I have had the privilege of playing alongside many different nationalities – Ethiopian, Zambian, Iranian, French – and when Ingerson approached BRASS with a view to joining the team, I was expecting a fair-haired Scandinavian giant. Instead, we got a follicly-challenged, affable grumbler – one a joy to be around though.

Backroom transfer deals in table tennis are unlikely to be replaced with a transparent electronic system anytime soon, but I bear no ill will. We have lost our ‘Eric Cantona’ like Leeds in 1992, but his sublime presence will not be forgotten.


Wilson Parker-Roger Bertrand III


Rivalry can demoralise, panic or excite a table tennis player. To know that there is one specific person out there who is your nemesis can be disheartening or revelatory. The relationship is usually borne out of a lingering stare, a reluctant acknowledgement of your opponent’s skills or mutual respect. Wilson Parker/Roger Bertrand, a McEnroe/Borg-type affair, sits between reluctant warfare and ever-so-necessary victory. The match up is many things: The Ashes; Froch/Kessler; Real Madrid Vs Barcelona.

In this instance, it is a precocious and fiery young Englishman versus a proficient and dogged Frenchman; a Wellington/Napoleon re-enactment 200 years later but without the satin breeches. Three points separate them competitively – Bertrand winning in Nov 2012 at Victoria Hall (11-8, 11-5, 11-9) but Parker gaining revenge in May 2013 at the Hilton Centre (11-7, 10-12, 11-7, 13-11).

I ask the black-clad Wilson Parker what strategy he plans to adopt tonight. He looks puzzled for a moment. “Play,” he then calmly mutters. It is dismissive and bold – the monosyllabic answer in keeping with his intransigence, yet somehow embodying the essential shrift of a broken intercom (the suggestion being that his body will know what to do – it will throw itself on the battlefield without inhibition and see what transpires).

What happens, what actually transpires is barely recognisable. I write the words ‘long’, ‘net’, ‘any ammo?’ repeatedly in relation to Bertrand’s play. His backhand is not functioning. He looks ragged, tired, far from the great, tactical genius I know. It is disappointing. Like watching Lord of the Rings without Gandalf. 11-5 (an intense, but futile Bertrand-winning-rally pulling it back to 9-5). 11-2 (a nasty nadir). 11-5 (a brutal ending – more punishment from Parker).

There is a huge, collective intake of air. Can it really be over? Already? A 3-0 whitewash? Sometimes table tennis bludgeons you, refuses to follow the script, the form guide, expectation levels. It cavorts on the horizon and laughs at your game plan, your execution of shots.

Let us not take anything away from Parker though. His chin, at times, was almost down to table height so keen was he to see the opening, thrust the ball back with extra spin on it. Despite the panache, however, I believe the subtler side of Wilson’s game is the real difference; the elegant nudges over the net; the masked concentration.

Will Bertrand return from this harrowing experience? Undoubtedly so.

* This piece will be published in The Bolton News on 25 June 2013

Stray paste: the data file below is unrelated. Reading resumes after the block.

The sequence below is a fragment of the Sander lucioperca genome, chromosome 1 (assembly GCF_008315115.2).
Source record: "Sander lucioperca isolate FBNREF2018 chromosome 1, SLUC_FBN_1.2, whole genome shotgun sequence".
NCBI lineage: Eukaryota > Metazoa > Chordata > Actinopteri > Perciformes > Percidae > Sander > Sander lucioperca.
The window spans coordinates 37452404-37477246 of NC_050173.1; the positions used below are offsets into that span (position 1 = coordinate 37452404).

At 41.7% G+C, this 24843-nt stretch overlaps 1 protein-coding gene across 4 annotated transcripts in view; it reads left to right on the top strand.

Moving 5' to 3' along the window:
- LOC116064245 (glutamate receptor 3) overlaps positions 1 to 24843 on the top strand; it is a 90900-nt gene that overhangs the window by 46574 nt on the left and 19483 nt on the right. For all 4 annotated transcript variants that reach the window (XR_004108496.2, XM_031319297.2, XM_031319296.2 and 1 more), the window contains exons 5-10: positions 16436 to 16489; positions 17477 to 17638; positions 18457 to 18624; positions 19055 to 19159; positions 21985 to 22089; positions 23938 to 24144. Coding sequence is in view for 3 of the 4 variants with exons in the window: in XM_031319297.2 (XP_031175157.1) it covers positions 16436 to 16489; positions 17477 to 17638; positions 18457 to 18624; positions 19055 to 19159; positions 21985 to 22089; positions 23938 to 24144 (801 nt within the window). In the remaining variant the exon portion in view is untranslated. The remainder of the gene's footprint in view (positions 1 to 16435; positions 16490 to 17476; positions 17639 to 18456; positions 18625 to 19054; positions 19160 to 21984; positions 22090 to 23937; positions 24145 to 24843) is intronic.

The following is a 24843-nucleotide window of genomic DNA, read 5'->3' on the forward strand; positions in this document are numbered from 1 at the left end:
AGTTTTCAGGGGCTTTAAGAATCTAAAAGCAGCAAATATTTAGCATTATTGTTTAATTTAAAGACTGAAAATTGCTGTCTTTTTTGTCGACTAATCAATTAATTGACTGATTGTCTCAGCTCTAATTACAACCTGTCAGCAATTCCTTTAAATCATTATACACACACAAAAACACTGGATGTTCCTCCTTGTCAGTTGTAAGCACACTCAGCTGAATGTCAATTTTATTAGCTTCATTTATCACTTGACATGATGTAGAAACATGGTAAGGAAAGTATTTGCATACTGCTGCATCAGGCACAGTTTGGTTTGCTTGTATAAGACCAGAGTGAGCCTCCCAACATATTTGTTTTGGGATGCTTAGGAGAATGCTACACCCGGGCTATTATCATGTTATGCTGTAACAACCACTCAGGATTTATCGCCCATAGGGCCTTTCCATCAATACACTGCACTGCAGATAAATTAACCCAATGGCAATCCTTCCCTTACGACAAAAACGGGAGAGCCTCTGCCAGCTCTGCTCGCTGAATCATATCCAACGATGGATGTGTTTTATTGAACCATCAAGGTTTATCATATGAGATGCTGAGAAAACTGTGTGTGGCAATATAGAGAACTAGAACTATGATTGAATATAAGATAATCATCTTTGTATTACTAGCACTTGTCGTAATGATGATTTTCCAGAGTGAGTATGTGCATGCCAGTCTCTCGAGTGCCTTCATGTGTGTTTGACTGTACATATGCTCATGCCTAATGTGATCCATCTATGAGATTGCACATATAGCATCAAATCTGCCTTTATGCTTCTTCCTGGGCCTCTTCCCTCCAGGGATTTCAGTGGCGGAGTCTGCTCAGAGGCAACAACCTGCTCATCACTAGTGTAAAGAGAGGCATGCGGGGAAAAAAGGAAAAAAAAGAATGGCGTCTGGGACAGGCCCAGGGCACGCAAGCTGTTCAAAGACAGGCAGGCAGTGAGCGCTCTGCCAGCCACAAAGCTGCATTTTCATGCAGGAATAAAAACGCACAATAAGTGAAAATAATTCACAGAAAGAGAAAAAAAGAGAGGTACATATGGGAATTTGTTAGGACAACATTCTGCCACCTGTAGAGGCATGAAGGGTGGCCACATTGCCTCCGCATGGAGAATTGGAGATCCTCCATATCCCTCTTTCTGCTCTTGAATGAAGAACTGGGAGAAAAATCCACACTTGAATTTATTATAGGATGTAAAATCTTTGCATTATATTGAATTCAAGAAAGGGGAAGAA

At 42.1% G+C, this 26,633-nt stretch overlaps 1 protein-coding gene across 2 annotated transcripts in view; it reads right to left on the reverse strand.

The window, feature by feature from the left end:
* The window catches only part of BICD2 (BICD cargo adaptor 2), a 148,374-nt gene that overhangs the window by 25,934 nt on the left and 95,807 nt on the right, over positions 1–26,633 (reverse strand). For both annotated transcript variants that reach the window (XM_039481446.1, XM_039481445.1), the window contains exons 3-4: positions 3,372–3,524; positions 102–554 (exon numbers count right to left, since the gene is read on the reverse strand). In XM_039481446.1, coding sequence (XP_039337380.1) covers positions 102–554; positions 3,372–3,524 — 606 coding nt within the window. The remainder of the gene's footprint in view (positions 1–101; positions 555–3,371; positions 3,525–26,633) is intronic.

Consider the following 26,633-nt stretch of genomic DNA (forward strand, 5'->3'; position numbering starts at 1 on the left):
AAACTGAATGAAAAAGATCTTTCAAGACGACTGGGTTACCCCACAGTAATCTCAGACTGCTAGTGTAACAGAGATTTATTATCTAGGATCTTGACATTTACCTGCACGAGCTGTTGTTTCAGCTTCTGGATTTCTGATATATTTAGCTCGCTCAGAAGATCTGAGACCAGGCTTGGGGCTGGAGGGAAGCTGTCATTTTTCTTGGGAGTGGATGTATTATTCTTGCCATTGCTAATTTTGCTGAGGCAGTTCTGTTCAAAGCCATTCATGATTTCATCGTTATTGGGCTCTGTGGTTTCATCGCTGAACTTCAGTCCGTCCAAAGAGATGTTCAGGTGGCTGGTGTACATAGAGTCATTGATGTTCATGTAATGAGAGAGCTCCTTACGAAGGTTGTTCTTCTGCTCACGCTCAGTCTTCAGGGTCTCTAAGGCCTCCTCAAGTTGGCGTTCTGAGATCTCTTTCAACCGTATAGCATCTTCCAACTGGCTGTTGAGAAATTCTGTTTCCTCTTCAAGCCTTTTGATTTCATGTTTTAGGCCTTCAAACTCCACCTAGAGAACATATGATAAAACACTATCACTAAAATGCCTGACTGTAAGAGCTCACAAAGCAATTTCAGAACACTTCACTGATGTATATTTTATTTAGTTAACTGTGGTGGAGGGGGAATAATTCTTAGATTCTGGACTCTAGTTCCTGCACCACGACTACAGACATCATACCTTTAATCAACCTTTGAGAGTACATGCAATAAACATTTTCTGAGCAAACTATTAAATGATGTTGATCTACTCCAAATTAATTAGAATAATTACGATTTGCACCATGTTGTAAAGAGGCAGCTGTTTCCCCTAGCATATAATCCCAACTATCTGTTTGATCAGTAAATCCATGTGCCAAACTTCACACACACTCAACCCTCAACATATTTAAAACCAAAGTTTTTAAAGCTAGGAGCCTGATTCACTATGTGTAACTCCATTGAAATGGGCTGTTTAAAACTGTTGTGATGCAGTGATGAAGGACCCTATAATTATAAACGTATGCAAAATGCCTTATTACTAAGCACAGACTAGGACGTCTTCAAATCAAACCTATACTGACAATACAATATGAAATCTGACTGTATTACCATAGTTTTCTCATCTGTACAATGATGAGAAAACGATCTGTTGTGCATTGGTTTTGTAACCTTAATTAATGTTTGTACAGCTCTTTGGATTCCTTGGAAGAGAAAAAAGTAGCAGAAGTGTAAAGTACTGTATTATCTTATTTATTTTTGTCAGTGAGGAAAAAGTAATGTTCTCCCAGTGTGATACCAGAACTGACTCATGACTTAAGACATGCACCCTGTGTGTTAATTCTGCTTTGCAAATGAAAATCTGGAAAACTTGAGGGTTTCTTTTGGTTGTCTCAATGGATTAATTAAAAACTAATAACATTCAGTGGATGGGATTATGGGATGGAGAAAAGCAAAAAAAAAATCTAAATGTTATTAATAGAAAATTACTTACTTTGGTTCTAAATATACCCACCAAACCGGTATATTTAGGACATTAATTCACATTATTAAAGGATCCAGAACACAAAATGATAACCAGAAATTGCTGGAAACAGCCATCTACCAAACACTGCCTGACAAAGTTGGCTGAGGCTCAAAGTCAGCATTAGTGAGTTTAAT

The Lostock Lasher

There are only three players across all five divisions of the Bolton Table Tennis League with a 95% win average over the past two seasons. A couple of them stand out: Premiership stalwarts, Michael Moir (Ramsbottom A) and John Hilton (Flixton CC). Down in the depths of Division 4, however (and rarely talked about) is Lostock A’s John Nuttall with the somewhat incredible record of 113 wins out of 114.

He is unorthodox, accurate, quick and powerful, and clearly owes many of his skills to tennis; his two-handed backhand alone surprising many purists. Why has he languished in Bolton’s bottom division? Because – despite the individual, match-playing nature of table tennis – each team consists of three players. If one of these cogs isn’t performing, the emphasis on the other two to regularly ‘treble’ becomes burdensome.

After finishing 3rd (outside the promotion places) for this very reason in 2011/12, Lostock strengthened last summer via the consistent services of 89% man, Adam Francis. Having now comfortably won the 2012/13 Division 4 title, they are finally set for life outside the bottom tier. Will Nuttall, the Lostock Lasher cope? Will his near-perfect record disintegrate when subjected to the wily manoeuvres of Division 3’s finest? I suspect he will destroy most of those who face him. And his single defeat at the hands of Heaton’s Dave Jones Snr will be avenged (both home and away for good measure).

I rarely ‘talk up’ sportsmen, but John Nuttall’s game consists of certain ingredients it is hard to ignore. His supple, elastic-like wrist has the habit of bending seemingly implausible shots back at the opposition. And such forehands are not only deep but fast. Stretching the ‘enemy’ represents the nucleus of his game. If you are not nimble, if you cannot move with sufficient speed, then you are done for.

I had the privilege of playing against The Lasher for the first time eighteen months ago. And I knew immediately – from the pounding rallies, the constant pushing and probing – that this was someone I had to ‘spar’ with. For a moment I felt like Muhammad Ali needing the jabs and muscle of the young Larry Holmes in order to improve his defences.

Nuttall is relentless. He can break you. Small talk, when practising/sparring, is often sacrificed at the altar of sweat. For this, as a means of balancing the humiliation, I am grateful.

* This piece was published in The Bolton News Sports Supplement on Tues, 4th June 2013